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Ben Okri talks to Jon Gower

Budapest 2012, 
The Booker Prize winner (The Famished Road) reads and discusses his poetry and essays.
 
English with simultaneous translation into Hungarian

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The RSPB Cymru Lecture: Saving Special Places 2

Hay Festival 2008, 
Tim Stowe looks at the Severn Estuary and assesses the potential impact of the barrier.

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Beau Lotto

Deviate: The Science of Seeing Differently

Hay Festival 2017, 

Perception is the foundation of human experience but few of us understand how our own perception works. By revealing the startling truths about the brain and perception, the world-renowned neuroscientist shows that the next big innovation is not a new technology: it is a new way of seeing.

Beau Lotto

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Peter Temple-Morris talks to Jim Naughtie

Across the Floor: A Life in Dissenting Politics

Hay Festival 2016, 

On 20 June 1998 Temple-Morris, Conservative MP for Leominster, crossed the floor to join his rivals on the Labour party benches. What drove a seasoned Conservative politician, one of the so-called Cambridge Mafia, with 24 years’ experience at Westminster, to change his allegiance so radically? He discusses his disillusionments and inspirations, his adventures in ‘the art of the possible’, and his colleagues on both sides of the House with the veteran BBC anchor.

Peter Temple-Morris talks to Jim Naughtie

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Harvey Goldsmith talks to Dylan Jones

Live Onstage

Hay Festival 2015,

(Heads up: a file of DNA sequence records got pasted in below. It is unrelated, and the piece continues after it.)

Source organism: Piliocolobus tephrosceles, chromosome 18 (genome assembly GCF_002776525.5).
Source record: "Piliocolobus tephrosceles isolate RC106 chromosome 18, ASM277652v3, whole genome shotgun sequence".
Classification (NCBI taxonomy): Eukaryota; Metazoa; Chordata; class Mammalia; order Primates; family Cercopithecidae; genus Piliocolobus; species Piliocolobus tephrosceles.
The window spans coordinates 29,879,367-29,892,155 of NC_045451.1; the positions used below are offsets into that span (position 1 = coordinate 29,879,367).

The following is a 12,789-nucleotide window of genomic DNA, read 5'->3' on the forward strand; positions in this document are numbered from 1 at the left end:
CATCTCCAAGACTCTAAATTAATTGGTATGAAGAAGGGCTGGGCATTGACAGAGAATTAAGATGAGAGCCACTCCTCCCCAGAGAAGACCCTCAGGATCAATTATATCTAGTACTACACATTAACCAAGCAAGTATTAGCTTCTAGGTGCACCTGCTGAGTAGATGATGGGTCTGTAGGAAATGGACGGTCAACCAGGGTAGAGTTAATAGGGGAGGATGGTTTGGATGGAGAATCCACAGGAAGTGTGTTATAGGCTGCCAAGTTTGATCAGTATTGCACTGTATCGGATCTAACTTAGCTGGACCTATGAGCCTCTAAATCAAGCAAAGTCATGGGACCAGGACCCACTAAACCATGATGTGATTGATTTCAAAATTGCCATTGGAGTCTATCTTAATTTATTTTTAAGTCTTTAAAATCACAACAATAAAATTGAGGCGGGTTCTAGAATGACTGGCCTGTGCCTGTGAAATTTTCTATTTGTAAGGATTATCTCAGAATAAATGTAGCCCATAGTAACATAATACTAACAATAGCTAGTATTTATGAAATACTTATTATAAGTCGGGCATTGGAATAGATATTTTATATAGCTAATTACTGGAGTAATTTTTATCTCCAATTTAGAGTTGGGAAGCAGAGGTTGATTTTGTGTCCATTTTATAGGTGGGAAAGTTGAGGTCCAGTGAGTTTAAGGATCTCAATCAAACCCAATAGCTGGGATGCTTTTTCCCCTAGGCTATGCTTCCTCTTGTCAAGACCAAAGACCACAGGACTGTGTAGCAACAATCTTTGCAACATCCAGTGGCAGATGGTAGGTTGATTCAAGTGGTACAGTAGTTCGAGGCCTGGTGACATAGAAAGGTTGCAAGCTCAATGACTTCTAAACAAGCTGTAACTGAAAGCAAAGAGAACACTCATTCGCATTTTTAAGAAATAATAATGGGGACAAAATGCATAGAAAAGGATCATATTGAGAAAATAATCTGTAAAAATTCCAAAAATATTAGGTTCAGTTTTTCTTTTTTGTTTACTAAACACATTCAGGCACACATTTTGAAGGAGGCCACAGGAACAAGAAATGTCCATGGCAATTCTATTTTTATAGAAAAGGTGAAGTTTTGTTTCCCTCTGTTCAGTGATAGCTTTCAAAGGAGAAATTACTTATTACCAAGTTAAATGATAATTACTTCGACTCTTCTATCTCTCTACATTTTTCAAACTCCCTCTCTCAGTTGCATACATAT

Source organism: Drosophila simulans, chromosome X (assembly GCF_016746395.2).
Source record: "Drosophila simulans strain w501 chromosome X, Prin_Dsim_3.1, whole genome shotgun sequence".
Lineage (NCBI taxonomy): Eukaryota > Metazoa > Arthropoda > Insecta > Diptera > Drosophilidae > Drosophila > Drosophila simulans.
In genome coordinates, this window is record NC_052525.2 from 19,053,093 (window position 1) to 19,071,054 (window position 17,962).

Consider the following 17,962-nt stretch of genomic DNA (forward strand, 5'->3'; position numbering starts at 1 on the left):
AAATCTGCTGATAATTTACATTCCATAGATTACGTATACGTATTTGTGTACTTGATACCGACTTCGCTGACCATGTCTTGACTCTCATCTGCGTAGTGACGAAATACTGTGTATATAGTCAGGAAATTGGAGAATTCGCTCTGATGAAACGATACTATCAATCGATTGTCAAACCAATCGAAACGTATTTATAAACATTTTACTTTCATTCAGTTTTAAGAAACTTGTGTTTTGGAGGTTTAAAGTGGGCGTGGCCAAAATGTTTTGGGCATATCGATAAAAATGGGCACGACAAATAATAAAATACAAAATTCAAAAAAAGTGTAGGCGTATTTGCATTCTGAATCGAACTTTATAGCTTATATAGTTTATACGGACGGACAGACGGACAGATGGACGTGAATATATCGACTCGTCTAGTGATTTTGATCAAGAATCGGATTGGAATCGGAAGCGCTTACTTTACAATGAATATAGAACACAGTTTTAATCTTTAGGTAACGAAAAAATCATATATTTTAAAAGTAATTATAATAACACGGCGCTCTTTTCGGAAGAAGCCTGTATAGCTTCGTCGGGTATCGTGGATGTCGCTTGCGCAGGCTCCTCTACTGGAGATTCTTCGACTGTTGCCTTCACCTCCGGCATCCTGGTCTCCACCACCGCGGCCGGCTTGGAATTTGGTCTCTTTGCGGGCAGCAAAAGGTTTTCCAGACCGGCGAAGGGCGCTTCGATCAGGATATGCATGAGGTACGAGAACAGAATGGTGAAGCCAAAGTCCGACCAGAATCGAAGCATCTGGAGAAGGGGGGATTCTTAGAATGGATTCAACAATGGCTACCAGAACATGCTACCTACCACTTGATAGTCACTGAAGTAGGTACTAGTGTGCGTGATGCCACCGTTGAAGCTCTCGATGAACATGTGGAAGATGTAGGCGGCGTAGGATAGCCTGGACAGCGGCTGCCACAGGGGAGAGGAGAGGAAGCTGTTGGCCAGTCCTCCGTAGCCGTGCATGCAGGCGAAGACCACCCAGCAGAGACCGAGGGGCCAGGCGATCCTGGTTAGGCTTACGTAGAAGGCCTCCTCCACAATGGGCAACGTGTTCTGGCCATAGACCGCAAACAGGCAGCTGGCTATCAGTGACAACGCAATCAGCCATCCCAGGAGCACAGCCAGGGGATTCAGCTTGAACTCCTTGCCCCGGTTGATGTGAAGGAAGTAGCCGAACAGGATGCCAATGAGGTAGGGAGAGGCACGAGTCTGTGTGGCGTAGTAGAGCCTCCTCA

The legendary promoter has been at the heart of the music industry for 40 years. He talks to the editor of GQ.

Harvey Goldsmith talks to Dylan Jones

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Millie Dok and Wangari Grace

Storyhippo Storytellers

Storymoja Nairobi 2013, 

Wangari Grace (The Forever Tree) and Millie Dok (Worms To Eat, What a Treat)

A lively, interactive session of play-songs and tales in English and Kiswahili. Be prepared to have too much fun!

Families 

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Abi Elphinstone and Emma Carroll

Writing Danger

Hay Festival 2016, 

Danger! Sometimes authors just have to be mean – characters in peril are an absolute must to drive the plot. The writers discuss the dangers faced by their characters in Strange Star and The Shadow Keeper, and why writing about danger is so thrilling.

8+

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Aurélia Masson-Berghoff

Sunken Cities

Hay Festival 2016, 

Beneath the waters of Abukir Bay, at the edge of the Nile Delta, lie the submerged remains of the ancient Egyptian cities Canopus and Thonis-Heracleion, which sank more than a thousand years ago. They were dramatically rediscovered in the C20th and brought to the surface by marine archaeologists in the 1990s. The wealth of ancient artefacts from these excavations are now exhibited in the British Museum’s landmark exhibition. The curator tells the story of how two iconic ancient civilisations, Egypt and Greece, interacted in the late first millennium BC.

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Ben Stewart and Frank Hewetson talk to Matthew Stadlen